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Many strikes hurting country's growth plans

EDITORIAL
By The Standard | January 9th 2017
Striking doctors demanding a better pay. (Photo:Courtesy)

The frequency of industrial action in the country is worrying. It is easy to conclude that Kenya has become a country of strikes mainly because of systemic failure and lack of political goodwill in addressing some of the concerns raised by workers across the board.

A doctors' strike that began towards the end of 2016 has hardly been resolved and university academic staff have indicated they will be downing their tools effective today after talks over pay collapsed.

Nurses across the counties have variously been on strike demanding better pay and working conditions, yet there is very little indication that anything is being done to address their grievances. The knee-jerk reaction to these strikes by governors, especially, is not helping matters.

While doctors have stuck to their guns demanding full implementation of a signed 2013 Comprehensive Bargaining Agreement that the Government is reluctant to honour, the University Academic Staff’s grievances also date back to the same period.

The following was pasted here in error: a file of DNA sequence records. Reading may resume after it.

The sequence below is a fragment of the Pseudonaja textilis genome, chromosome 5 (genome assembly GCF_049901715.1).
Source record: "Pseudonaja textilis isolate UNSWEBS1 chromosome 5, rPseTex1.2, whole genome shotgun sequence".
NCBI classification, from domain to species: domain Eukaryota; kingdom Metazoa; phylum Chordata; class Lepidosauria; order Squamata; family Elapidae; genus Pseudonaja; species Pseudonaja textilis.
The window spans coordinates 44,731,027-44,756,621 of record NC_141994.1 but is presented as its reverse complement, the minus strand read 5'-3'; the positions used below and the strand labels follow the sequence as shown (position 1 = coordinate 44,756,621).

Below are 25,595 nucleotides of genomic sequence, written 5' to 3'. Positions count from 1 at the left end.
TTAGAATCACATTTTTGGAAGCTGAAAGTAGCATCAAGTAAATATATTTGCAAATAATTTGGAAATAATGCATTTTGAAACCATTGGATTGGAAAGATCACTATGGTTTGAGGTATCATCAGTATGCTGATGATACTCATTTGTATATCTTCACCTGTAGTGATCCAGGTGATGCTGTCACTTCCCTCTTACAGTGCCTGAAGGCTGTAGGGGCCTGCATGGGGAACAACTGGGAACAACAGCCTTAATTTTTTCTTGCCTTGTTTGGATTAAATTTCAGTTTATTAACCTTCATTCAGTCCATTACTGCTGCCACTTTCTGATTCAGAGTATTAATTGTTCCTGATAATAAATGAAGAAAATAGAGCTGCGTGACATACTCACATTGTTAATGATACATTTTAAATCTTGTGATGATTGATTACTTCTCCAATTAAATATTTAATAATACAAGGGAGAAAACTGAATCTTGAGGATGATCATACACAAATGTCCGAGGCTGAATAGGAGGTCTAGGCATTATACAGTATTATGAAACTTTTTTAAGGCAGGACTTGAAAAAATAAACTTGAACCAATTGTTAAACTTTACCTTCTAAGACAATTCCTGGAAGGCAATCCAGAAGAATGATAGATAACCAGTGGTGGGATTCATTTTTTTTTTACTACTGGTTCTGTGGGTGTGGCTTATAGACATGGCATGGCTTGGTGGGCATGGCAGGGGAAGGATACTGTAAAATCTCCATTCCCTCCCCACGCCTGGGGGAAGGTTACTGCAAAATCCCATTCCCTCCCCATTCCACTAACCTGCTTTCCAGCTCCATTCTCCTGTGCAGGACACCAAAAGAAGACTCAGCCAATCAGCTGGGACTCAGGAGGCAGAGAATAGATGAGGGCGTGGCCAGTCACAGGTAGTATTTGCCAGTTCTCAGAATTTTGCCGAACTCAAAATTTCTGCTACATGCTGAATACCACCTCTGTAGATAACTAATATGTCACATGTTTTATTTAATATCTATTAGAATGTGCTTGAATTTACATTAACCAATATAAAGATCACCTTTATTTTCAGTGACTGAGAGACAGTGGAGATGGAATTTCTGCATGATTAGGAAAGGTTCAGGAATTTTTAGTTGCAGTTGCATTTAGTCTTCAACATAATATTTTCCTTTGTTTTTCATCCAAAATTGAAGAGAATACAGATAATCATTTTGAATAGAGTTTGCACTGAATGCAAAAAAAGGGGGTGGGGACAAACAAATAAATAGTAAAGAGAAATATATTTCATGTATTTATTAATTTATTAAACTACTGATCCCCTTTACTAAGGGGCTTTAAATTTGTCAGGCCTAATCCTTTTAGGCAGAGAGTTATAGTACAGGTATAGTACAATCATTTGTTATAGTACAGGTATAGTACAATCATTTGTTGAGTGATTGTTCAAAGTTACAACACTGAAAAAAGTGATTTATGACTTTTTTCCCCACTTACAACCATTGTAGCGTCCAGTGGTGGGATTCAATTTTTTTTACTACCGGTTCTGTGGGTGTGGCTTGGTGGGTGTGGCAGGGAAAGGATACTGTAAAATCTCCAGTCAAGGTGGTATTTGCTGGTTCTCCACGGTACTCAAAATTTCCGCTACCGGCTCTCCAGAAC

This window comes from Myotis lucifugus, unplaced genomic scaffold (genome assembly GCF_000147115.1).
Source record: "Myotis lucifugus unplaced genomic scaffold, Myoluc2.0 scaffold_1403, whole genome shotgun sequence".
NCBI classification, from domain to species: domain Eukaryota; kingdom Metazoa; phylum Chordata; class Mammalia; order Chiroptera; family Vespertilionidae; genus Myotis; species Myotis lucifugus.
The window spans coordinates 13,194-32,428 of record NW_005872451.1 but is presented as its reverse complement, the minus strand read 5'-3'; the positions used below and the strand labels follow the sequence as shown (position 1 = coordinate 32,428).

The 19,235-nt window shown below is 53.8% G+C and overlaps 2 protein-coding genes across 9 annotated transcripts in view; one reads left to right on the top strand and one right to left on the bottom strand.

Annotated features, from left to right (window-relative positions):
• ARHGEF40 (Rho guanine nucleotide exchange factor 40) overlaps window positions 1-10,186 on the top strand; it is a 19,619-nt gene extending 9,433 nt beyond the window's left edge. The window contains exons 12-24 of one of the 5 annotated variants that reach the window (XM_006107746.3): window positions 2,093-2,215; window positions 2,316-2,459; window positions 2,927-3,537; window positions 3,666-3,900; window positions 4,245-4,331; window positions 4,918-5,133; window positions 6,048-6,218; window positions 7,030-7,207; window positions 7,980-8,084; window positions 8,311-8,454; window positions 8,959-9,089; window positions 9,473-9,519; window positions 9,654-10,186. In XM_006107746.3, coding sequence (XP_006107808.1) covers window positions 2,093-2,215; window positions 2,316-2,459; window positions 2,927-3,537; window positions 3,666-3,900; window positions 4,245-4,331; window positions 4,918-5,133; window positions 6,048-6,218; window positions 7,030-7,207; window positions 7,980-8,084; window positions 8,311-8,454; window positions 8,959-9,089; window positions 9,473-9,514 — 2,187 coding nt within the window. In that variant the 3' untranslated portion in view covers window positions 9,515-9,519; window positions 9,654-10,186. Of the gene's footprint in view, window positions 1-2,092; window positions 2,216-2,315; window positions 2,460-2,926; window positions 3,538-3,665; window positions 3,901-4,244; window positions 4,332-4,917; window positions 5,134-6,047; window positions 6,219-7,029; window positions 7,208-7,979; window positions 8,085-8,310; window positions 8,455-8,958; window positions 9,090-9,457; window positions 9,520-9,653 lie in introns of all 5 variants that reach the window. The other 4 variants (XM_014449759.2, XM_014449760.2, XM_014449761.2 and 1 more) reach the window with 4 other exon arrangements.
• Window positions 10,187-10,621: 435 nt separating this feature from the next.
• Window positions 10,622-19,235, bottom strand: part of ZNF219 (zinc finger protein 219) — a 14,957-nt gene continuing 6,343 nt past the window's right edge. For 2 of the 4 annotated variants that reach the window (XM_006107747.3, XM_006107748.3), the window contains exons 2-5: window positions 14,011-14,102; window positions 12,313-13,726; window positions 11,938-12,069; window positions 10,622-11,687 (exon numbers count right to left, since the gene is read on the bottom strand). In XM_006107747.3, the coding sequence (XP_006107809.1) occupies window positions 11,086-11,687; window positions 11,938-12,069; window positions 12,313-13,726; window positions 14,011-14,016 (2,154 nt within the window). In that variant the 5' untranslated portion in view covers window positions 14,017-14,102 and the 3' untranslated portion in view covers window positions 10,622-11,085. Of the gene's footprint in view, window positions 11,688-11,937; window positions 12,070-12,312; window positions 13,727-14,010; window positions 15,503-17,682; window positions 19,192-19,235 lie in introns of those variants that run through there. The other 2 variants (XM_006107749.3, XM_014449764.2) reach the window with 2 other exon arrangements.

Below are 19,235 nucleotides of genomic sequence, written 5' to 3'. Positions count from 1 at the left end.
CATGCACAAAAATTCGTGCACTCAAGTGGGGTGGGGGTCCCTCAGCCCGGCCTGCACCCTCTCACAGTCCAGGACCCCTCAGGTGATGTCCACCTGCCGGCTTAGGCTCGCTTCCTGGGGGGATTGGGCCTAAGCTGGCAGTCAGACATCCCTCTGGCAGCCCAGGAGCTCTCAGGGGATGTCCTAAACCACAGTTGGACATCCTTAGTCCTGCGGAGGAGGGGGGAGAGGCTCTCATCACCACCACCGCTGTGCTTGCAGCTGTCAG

They demand a new 2013/2017 Comprehensive Bargaining Agreement. Lecturers went on strike in 2003, 2004, 2012 and 2014. It leaves a lot to imagination why the Government does not commit to address their long standing grievances centred mostly on salary increases and pay harmonisation across the institutions.

Too many strikes together are impacting negatively on the economy even as they give fodder to politicians during this election year. We cannot run away from the truth that the issues being raised will be politicised for selfish gain at the expense of the ordinary Kenyan who suffers the brunt.

The country’s economy might not be able to support the hefty pay demands. This puts the onus on the Government to come out clearly and state the country’s economic health status rather than paint a picture of a performing economy then proceed to renege on negotiated agreements.

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